social business, Digital Workplace: Effective Social Business Tool Rollout

It’s a 24/7 year-round business world today. Really, was it ever not that way?

Now, though, in the digitized world, organizations that use social business tools effectively thrive, according to Luis Suarez, lead social business enabler in the Global CIO Office at IBM. talked to Suarez for the second of our three-part series on the Remote Work World. Yesterday, we discussed trust, setting goals and creating boundaries for effective environments.

Social Tools – Way of Life Now

Suarez has 15 years of experience on knowledge management, collaboration, learning, online communities and social networking for business. He told us he has been living for the past four years in a corporate world “without email challenging the status quo of how knowledge workers collaborate and share their knowledge by promoting openness, transparency, trust, sustainable growth, engagement, connectedness and overall smart work.”

(We do realize the argument for email in a business environment is still very much on the table.)

As for working in the office, Suarez said the benefits are clear: being under the same roof for brainstorming, real time collaboration, knowledge sharing and ideation among others.

However, he added, businesses must realize how critical remote collaboration through digital, social tools has become in terms of getting work done — 24/7 year-round.

“It's not only about flexibility, co-sharing of responsibility or owning more of your work as a knowledge worker for smarter decision making,” Suarez said. “It's more about the opportunity for virtual teams to excel based on the results and outcomes they produce rather than measuring those same results by their sheer physical presence.”

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Managers and knowledge workers must, Suarez said, recognize in the virtual environment the “critical role of social business tools to get the job done, regardless of where your talent is in the world.”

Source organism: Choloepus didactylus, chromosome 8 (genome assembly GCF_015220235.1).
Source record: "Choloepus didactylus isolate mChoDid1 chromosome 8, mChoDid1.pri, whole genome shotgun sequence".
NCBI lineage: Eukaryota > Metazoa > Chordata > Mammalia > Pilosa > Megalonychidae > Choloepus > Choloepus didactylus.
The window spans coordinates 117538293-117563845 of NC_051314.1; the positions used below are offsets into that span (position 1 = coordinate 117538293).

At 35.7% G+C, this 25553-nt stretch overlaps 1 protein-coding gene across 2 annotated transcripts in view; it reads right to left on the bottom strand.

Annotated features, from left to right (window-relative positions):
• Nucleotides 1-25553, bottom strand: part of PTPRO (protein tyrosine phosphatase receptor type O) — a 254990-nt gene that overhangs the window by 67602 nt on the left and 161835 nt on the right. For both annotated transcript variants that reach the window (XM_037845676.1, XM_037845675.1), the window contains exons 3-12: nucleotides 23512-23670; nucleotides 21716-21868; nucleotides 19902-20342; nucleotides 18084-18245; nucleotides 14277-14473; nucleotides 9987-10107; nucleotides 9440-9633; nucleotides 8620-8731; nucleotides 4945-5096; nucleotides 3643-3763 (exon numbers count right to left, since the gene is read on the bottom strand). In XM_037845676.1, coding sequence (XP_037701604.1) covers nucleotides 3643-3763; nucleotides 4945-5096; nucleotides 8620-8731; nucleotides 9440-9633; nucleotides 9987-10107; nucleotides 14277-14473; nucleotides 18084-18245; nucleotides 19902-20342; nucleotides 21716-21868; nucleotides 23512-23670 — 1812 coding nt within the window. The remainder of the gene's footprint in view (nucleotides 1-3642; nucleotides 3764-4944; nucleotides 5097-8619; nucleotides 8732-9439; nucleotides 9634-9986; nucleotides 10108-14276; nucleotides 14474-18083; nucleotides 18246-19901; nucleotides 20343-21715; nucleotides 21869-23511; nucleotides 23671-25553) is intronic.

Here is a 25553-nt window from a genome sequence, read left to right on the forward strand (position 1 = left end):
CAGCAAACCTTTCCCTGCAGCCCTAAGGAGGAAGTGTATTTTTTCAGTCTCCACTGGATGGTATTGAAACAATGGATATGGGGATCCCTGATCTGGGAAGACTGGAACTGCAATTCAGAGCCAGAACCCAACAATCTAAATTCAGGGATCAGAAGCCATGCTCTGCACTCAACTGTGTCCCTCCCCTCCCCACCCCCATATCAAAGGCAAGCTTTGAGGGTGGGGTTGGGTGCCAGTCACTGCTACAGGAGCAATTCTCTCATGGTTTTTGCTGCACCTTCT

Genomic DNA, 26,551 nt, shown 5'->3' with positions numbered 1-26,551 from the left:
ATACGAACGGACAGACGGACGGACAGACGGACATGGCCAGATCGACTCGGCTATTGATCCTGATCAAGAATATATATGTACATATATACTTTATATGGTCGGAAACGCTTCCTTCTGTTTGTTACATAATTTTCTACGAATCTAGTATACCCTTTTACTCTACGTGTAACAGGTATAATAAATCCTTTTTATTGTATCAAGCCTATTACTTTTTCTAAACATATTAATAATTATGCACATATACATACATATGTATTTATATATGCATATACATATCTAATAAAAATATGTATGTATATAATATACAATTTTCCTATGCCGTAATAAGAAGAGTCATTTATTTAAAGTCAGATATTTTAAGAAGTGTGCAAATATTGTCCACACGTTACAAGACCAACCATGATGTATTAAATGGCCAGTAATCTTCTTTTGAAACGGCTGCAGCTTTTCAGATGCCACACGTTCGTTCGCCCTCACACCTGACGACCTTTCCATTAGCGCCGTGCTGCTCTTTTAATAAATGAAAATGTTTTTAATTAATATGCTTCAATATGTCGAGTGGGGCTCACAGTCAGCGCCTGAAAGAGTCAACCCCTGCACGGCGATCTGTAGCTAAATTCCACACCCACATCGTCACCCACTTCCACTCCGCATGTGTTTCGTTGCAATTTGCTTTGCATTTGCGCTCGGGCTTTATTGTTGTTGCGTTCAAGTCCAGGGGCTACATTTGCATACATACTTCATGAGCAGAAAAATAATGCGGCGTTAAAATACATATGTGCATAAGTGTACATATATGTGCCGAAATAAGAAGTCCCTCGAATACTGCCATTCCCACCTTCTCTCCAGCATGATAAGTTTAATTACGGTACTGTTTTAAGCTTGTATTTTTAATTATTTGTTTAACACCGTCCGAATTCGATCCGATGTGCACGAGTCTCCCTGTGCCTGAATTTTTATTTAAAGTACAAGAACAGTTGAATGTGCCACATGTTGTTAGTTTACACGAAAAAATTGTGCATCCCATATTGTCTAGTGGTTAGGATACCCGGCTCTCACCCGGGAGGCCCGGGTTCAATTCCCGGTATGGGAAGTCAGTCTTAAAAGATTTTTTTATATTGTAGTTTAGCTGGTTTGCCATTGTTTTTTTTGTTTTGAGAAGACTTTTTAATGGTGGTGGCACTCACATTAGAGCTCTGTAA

The International Data Corporation (IDC) published a survey earlier this year, “IDC’s Social Business Survey, 2013: Driving Influence and Relevance with Social Solutions.” It stressed companies are starting to capture the “influence and relevance” in new business and communication channels.

Companies don’t, however, spend enough time rationalizing the impact of social business solutions from a process standpoint before deploying other solutions. New deployments, the report stated, must be tempered with adherence to a company-wide social business vision.

“The business priority was raising awareness, and that is congruent with business targeting ongoing conversations with online communities,” Vanessa Thompson, research manager for the IDC on enterprise social networks and collaborative technologies, told

The conversation has shifted, Thompson added, from contained conversations internally and external listening to trying to understand how all the interactions inside and outside the business tie to business information and data to make better decisions.

“The full benefits of an enterprise social network are gained from deployment across an entire organization — with active adoption — so that the tool acts as a 'backbone' of communication,” Thompson told CMSWire. “If the tool operates in only specific departments then that perpetuates information and communication silos.”

Management Support Critical

Buying a tool is one thing. But does your company have a culture of collaboration to begin with? Do managers encourage healthy dialogue with the digitized workforce?

“If a company has a collaborative culture initially and a tool is rolled out then that is a great start because in general users are incented to collaborate in the first place,” Thompson said. “Executive management support for rollout of an enterprise social network is essential if the tool is to have any impact on culture at all. If the enterprise social network is adopted in a grass roots manner, then both the culture and organizational culture need to support the rollout and use of a tool. If the org structure is very siloed and segmented, then collaboration across business units is difficult.”

Thompson advised against a “widespread adoption” and “use of the tool in the context of other applications and processes.”

That, she said, is generally where the tools fail to be as effective as they can.

“Users should have the ability to intelligently filter information in order to make ad hoc decisions, in essence, bringing context to a user rather than them having to search for it,” Thompson said.

Bottom Line: Getting Work Done

Ultimately, working from the office is no longer as critical as it once was, IBM’s Suarez said. It’s one more option in a wide range of valid options, including working remotely.

Through digital technologies, remote working can be an effective, refreshing and smarter method of getting your work done. Empowered, responsible and disciplined employees take ownership for what they do -- and simply get the job done.

“Which is what really matters,” Suarez said, “at the end of the day.”

(Title image courtesy of spotmatik (Shutterstock).)